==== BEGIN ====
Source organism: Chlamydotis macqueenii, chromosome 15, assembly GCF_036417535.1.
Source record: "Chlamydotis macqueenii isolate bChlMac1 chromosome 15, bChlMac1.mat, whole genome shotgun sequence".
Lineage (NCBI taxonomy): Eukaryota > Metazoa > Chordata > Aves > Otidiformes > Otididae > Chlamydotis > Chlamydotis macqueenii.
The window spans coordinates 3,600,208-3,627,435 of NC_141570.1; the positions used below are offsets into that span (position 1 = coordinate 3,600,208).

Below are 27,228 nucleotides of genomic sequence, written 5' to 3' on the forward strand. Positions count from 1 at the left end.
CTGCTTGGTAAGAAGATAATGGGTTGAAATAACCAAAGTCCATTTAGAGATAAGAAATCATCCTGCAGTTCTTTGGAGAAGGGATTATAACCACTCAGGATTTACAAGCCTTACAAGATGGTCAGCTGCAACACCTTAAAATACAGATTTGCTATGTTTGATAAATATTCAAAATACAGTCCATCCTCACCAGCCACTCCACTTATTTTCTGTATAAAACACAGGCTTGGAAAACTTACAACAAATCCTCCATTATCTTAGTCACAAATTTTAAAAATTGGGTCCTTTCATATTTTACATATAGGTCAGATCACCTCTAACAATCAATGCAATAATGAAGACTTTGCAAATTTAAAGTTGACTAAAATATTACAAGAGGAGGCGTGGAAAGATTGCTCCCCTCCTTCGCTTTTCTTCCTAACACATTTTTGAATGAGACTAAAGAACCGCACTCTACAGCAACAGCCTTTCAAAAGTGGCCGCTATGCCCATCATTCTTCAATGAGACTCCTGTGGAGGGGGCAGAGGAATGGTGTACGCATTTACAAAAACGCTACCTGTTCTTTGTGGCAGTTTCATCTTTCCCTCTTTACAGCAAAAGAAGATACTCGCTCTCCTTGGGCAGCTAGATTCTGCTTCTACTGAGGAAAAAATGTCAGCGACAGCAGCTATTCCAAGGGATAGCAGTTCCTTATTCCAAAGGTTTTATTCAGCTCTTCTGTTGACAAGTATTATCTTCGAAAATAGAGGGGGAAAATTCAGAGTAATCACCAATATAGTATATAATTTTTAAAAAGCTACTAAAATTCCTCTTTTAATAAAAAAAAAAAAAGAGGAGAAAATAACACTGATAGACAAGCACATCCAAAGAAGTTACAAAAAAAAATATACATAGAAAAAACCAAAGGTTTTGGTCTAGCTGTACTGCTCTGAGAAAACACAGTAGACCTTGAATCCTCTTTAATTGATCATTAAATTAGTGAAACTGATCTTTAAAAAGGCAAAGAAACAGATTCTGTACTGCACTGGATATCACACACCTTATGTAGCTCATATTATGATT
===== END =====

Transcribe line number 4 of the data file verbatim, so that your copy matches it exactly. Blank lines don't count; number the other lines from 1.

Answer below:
The window spans coordinates 3,600,208-3,627,435 of NC_141570.1; the positions used below are offsets into that span (position 1 = coordinate 3,600,208).